Wall Street resumes 2016 slide as energy stocks tumble

Wall Street resumes 2016 slide as energy stocks tumble

Wall Street sold off on Monday, pulled lower by further weakness in oil prices as energy shares led declines, with major indexes retreating after last week's strong gains.

Oil prices fell 6 per cent on concerns of oversupply after news that Iraq's output reached a record last month.

The S&P energy group .SPNY dropped 4.5 per cent, the worst performing sector. Exxon and Chevron each fell more than 3 per cent, while ConocoPhillips tumbled 9.2 per cent after Barclays said the company should cut its dividend by at least 75 per cent.

The major indexes each fell more than 1 per cent, reversing much of a two-session rally that marked Wall Street's first week of gains in the year. All 10 major S&P sectors finished the session lower.

During the poor start for the year for US stocks, their performance has closely correlated with the price of oil. The commodity's dramatic 1-1/2-year slide has sparked broad concerns about a global economic slowdown.

"Today is all about oil," said Michael James, managing director of equity trading at Wedbush Securities in Los Angeles.

"Better oil markets Thursday and Friday led to better equity markets. A $2 retracement in oil today, it's not surprising to see a retracement in the equity indices."

The Dow Jones industrial average .DJI fell 208.29 points, or 1.29 per cent, to 15,885.22, the S&P 500 .SPX lost 29.82 points, or 1.56 per cent, to 1,877.08 and the Nasdaq Composite .IXIC dropped 72.69 points, or 1.58 per cent, to 4,518.49.

Investors will look for insight about the economy's direction later this week as many heavyweight companies report results. Federal Reserve policymakers meet on Tuesday and Wednesday for the first time since raising interest rates in December.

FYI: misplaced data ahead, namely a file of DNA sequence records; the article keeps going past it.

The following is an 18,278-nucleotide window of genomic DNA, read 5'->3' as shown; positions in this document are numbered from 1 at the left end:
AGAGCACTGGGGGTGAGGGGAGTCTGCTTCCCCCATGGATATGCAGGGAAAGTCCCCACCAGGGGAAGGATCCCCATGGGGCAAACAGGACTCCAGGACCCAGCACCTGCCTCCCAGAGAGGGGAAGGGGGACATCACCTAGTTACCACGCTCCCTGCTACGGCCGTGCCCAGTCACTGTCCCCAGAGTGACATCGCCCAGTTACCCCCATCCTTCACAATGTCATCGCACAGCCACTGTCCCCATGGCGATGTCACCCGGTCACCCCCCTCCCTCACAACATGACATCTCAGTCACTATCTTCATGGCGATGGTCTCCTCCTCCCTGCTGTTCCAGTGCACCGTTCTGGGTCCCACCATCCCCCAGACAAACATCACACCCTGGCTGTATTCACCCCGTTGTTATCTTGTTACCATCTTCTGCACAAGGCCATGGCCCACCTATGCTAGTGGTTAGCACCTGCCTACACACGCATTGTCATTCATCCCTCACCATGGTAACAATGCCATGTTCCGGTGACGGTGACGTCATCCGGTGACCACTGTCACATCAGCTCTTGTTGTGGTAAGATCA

"The macroeconomic reality is catching up to equity valuations, and you're seeing folks say, 'I'm going to take my winnings and get out of the way for a while,'" said Jeff Buetow, chief investment officer at Innealta Capital in Austin, Texas.

D.R. Horton shares fell 4.7 per cent to $26.40 as the No. 1 US homebuilder reported lower-than-expected revenue as its home sales fell in all regions but the Southeast.

Tyco International jumped 11.6 per cent to $34.15 after Johnson Controls said it would merge with the Ireland-based fire protection and security systems maker. Johnson Controls dropped 3.9 per cent to $34.21.

Shares of Dynegy and NRG Energy slumped 11.5 per cent and 9.6 per cent, respectively, after the US Supreme Court upheld a major Obama administration electricity markets regulation.

Caterpillar dropped 5 per cent to $57.91 after Goldman Sachs cut its rating on the stock to "sell".

Twitter fell 4.6 per cent to $17.02 after Chief Executive Jack Dorsey said four senior executives would leave the social media company.

About 7.9 billion shares changed hands on US exchanges, slightly below the 8.1 billion daily average for the past 20 trading days, according to Thomson Reuters data.

Declining issues outnumbered advancing ones on the NYSE by 2,642 to 466, for a 5.67-to-1 ratio on the downside; on the Nasdaq, 2,132 issues fell and 716 advanced for a 2.98-to-1 ratio favouring decliners.

The S&P 500 posted 3 new 52-week highs and 22 new lows; the Nasdaq recorded 12 new highs and 103 new lows.

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